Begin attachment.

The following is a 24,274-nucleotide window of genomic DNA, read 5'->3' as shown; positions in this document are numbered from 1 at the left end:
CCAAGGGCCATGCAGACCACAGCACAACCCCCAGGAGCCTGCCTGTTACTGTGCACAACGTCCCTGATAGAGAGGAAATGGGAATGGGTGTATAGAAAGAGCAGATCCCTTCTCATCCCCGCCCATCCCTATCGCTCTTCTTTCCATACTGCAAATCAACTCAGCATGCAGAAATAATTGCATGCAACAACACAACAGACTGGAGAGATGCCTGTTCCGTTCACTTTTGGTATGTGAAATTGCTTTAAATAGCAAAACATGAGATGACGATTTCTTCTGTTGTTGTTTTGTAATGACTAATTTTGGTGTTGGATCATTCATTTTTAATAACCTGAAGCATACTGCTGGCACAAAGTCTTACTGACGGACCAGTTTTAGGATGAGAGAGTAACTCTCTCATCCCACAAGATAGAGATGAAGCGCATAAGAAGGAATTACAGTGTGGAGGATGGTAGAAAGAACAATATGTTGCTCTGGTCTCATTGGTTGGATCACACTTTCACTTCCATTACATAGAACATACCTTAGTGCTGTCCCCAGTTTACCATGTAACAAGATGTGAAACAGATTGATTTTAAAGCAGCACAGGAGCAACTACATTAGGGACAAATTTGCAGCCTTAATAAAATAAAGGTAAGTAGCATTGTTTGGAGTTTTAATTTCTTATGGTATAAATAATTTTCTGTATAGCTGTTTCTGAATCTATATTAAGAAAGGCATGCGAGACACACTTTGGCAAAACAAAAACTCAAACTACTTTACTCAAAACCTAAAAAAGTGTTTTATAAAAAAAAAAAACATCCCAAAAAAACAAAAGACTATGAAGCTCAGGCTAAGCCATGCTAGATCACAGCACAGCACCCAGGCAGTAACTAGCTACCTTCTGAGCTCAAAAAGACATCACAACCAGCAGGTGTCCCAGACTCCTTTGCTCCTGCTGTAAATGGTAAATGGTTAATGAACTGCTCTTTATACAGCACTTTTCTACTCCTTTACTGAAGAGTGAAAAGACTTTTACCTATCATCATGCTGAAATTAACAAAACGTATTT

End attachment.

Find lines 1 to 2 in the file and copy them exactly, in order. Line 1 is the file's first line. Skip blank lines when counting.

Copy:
The following is a 24,274-nucleotide window of genomic DNA, read 5'->3' as shown; positions in this document are numbered from 1 at the left end:
CCAAGGGCCATGCAGACCACAGCACAACCCCCAGGAGCCTGCCTGTTACTGTGCACAACGTCCCTGATAGAGAGGAAATGGGAATGGGTGTATAGAAAGAGCAGATCCCTTCTCATCCCCGCCCATCCCTATCGCTCTTCTTTCCATACTGCAAATCAACTCAGCATGCAGAAATAATTGCATGCAACAACACAACAGACTGGAGAGATGCCTGTTCCGTTCACTTTTGGTATGTGAAATTGCTTTAAATAGCAAAACATGAGATGACGATTTCTTCTGTTGTTGTTTTGTAATGACTAATTTTGGTGTTGGATCATTCATTTTTAATAACCTGAAGCATACTGCTGGCACAAAGTCTTACTGACGGACCAGTTTTAGGATGAGAGAGTAACTCTCTCATCCCACAAGATAGAGATGAAGCGCATAAGAAGGAATTACAGTGTGGAGGATGGTAGAAAGAACAATATGTTGCTCTGGTCTCATTGGTTGGATCACACTTTCACTTCCATTACATAGAACATACCTTAGTGCTGTCCCCAGTTTACCATGTAACAAGATGTGAAACAGATTGATTTTAAAGCAGCACAGGAGCAACTACATTAGGGACAAATTTGCAGCCTTAATAAAATAAAGGTAAGTAGCATTGTTTGGAGTTTTAATTTCTTATGGTATAAATAATTTTCTGTATAGCTGTTTCTGAATCTATATTAAGAAAGGCATGCGAGACACACTTTGGCAAAACAAAAACTCAAACTACTTTACTCAAAACCTAAAAAAGTGTTTTATAAAAAAAAAAAACATCCCAAAAAAACAAAAGACTATGAAGCTCAGGCTAAGCCATGCTAGATCACAGCACAGCACCCAGGCAGTAACTAGCTACCTTCTGAGCTCAAAAAGACATCACAACCAGCAGGTGTCCCAGACTCCTTTGCTCCTGCTGTAAATGGTAAATGGTTAATGAACTGCTCTTTATACAGCACTTTTCTACTCCTTTACTGAAGAGTGAAAAGACTTTTACCTATCATCATGCTGAAATTAACAAAACGTATTT